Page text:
I’ve been lately dipping into one of my all-time favorite books, Simple Food For The Good Life by Helen Nearing. She and her husband Scott were back-to-the landers, pacifists, and simple lifestyle pioneers in the 1930s through 1970s. They were vegetarian—almost vegan.
I love this cookbook not so much (or really at all) for its recipes, but for the amusing snippets throughout, as well as some delightfully radical ideas (for 1980) about animal rights. But be forewarned: Helen’s thoughts were not in sync with some of the absolutist positions that some activists take today. She was a straight talker and pulled no punches when it came to her disdain for inflexible perspectives.
In her chapter on vegetarianism she says:
“We knew one self-righteous vegetarian who, entertaining us for dinner, ignominiously relegated his wife and daughter, still flesh-eaters, to the kitchen to eat while we were served with our host in the dining room. This hardhearted purist had much to learn about right living, although he was on the track to right diet.”
I saw a couple of items this week that made me wonder what Helen would think about some current animal rights controversies. The first was the new billboard funded by Mercy For Animals. It stands on a highway in Michigan where it is seen daily by more than 50,000 commuters. With a picture of an adorable puppy and even more adorable piglet it asks “Why love one and eat the other?” and offers the punch line: “Go Vegetarian.”
To me, it’s a brilliant piece of activism. But some complained that it was vegetarian education as opposed to vegan education. Well, maybe so. But what do you do when people are zooming down the highway, and you’d like to talk to them about factory farming? If you’re smart, you craft a message that makes a quick point followed by a strong and instantly logical statement.
The Mercy for Animals billboard did just that. They are a pro-vegan group, but they know that you can’t easily capture the argument for veganism in a simple graphic and a few words. So instead of doing nothing, they did something that is actually bound to cause people—lots of people—to think about where their food comes from.
Early this week I also heard objections to an excerpt from the Animal Activist’s Handbook that appeared on the website of United Poultry Concerns. Authors Matt Ball and Bruce Friedrich talked about the myth of humane meat production, saying:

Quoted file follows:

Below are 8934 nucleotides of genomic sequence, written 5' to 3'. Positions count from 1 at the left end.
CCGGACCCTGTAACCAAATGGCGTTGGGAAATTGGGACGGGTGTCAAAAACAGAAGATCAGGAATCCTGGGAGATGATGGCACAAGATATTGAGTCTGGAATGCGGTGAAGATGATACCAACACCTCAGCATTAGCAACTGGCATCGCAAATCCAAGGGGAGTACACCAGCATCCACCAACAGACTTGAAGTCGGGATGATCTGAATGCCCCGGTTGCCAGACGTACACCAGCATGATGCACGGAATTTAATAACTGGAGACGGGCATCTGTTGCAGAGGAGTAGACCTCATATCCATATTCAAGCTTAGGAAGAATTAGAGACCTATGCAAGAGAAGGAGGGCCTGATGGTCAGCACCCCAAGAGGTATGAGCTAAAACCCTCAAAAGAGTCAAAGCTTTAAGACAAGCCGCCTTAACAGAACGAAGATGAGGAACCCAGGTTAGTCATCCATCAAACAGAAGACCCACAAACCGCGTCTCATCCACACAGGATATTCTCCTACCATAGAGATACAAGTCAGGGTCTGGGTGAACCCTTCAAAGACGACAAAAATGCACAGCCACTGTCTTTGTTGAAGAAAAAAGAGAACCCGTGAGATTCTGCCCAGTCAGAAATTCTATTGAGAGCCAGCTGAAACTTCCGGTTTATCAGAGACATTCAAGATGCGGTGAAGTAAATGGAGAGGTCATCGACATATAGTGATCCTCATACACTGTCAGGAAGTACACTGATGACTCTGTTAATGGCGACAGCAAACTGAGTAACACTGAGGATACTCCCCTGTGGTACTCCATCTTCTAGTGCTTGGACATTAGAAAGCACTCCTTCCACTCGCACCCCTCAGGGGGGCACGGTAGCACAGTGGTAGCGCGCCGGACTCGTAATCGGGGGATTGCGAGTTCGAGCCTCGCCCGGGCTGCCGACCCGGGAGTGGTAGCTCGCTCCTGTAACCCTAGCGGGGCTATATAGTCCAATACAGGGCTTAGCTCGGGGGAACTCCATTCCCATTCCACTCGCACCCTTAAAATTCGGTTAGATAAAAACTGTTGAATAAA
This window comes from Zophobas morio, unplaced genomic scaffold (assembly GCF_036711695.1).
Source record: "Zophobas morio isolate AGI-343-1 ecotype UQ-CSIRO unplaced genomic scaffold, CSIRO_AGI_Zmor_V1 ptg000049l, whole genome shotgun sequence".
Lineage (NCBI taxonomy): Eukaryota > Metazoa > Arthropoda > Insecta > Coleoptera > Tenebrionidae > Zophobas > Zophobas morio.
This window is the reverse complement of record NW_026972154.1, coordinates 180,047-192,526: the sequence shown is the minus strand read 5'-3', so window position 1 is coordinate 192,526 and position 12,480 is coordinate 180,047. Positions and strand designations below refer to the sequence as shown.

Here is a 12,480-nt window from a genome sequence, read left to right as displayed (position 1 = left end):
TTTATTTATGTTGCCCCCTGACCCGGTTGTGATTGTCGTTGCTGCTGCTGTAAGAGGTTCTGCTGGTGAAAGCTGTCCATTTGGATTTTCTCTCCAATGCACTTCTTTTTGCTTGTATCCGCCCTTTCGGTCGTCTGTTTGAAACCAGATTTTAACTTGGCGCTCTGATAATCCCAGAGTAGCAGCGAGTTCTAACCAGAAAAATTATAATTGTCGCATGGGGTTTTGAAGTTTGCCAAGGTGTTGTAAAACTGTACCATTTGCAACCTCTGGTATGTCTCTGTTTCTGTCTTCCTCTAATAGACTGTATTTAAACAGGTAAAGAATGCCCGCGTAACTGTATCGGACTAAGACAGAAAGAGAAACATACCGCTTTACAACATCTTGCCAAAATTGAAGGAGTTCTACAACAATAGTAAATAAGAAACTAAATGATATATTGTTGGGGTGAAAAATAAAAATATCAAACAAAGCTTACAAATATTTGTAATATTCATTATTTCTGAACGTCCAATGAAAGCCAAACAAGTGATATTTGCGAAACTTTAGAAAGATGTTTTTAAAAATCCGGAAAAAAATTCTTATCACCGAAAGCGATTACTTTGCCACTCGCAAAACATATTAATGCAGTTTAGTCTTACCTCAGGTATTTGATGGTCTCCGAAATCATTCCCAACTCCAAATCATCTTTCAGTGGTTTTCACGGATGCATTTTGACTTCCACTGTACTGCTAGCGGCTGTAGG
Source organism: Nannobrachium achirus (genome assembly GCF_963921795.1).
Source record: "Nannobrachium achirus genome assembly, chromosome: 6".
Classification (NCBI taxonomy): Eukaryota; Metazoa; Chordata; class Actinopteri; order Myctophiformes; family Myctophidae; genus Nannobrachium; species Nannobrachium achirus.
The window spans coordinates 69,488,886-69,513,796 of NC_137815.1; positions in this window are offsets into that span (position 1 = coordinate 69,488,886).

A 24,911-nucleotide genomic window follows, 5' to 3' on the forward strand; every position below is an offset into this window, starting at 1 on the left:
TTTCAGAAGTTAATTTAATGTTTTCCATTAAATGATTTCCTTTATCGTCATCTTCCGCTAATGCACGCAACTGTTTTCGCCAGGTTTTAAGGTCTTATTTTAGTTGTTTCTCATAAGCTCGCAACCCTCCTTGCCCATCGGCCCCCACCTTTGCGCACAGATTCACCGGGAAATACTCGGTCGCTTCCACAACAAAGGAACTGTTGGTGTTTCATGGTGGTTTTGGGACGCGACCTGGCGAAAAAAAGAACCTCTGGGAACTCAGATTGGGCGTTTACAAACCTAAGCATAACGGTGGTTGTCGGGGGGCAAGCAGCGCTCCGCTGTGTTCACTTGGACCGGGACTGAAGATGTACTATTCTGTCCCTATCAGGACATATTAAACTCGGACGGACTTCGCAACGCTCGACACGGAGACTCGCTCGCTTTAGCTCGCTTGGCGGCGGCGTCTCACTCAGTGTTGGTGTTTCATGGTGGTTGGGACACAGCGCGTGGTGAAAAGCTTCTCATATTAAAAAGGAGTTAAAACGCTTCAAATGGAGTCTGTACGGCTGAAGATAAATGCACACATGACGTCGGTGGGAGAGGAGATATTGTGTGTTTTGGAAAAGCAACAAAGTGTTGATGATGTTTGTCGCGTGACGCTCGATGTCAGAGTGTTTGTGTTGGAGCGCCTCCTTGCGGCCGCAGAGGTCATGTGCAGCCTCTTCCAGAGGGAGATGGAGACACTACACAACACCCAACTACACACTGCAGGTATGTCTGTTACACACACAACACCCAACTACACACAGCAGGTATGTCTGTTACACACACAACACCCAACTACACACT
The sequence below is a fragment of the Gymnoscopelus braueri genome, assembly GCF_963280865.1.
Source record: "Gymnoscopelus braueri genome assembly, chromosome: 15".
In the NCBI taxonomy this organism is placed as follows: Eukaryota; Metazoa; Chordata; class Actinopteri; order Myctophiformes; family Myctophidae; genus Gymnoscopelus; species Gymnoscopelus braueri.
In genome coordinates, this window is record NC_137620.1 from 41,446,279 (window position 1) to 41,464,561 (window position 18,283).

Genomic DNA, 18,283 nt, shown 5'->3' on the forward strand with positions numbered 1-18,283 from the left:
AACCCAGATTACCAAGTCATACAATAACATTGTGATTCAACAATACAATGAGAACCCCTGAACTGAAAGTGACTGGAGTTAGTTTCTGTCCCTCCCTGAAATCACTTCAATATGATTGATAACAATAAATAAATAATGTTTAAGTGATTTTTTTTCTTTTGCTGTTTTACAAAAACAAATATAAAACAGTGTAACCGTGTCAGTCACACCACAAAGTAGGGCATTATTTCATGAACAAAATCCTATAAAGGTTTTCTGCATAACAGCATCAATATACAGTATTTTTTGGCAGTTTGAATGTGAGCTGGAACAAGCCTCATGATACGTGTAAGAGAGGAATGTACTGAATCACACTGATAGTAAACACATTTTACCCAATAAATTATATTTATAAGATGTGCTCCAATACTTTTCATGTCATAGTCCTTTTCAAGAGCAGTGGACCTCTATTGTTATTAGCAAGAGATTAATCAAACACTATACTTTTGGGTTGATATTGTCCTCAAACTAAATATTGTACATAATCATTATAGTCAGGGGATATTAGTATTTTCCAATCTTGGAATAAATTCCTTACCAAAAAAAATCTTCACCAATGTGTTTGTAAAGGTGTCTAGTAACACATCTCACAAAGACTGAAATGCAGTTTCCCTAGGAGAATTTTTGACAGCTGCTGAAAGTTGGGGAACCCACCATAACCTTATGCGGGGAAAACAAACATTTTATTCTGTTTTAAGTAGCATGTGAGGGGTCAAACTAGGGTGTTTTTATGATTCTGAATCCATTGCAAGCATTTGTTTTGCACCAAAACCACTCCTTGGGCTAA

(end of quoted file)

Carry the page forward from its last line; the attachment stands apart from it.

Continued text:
“If we insist that we must consume actual animal flesh instead of a vegetarian option, it’s naïve, at best, to believe any system will really take good care of the animals we pay them to slaughter.”
This provoked some criticisms, again, about the use of the word vegetarian. I think that misses the point entirely. If people have made a commitment to eat only “humanely-produced” meat, it makes sense to talk to them about why humane meat is a myth and why they should think about giving up all meat. That message has immediate relevance to the specific situation at hand and opens the door to further conversation.
Some would say we should talk only about veganism and animal rights philosophy. My own experience, based on years of providing dietary and lifestyle education, tells me that this type of approach is dead wrong. But I emailed a friend to get a little reality check about it. She’s an educational psychologist with both academic and real life experience in her field; she’s also a vegan and animal rights proponent. Her long reply to my questions explained the futility of narrow and inflexible positions, and ended with this:
“It’s simply idiocy to think that you can more effectively address this issue with absolutism. Trying to get to the end point by flat refusal to consider anything but your own absolutist position (however morally right) is simply not going to open the necessary “mind doors” to begin to alter values.”
By no means is any of this saying that we should never talk about veganism. And it is certainly not about promoting vegetarianism as a “gateway” to veganism. More often than not, we can indeed find a way to talk about vegan lifestyle or at least plant a little seed. I always seek out those opportunities. But I also know that sometimes, it is more appropriate and more meaningful and more effective to use the word “vegetarian” in order to get people’s attention. If we miss those opportunities—either by ignoring them or choosing the wrong language—we are missing a chance to make a difference for animals.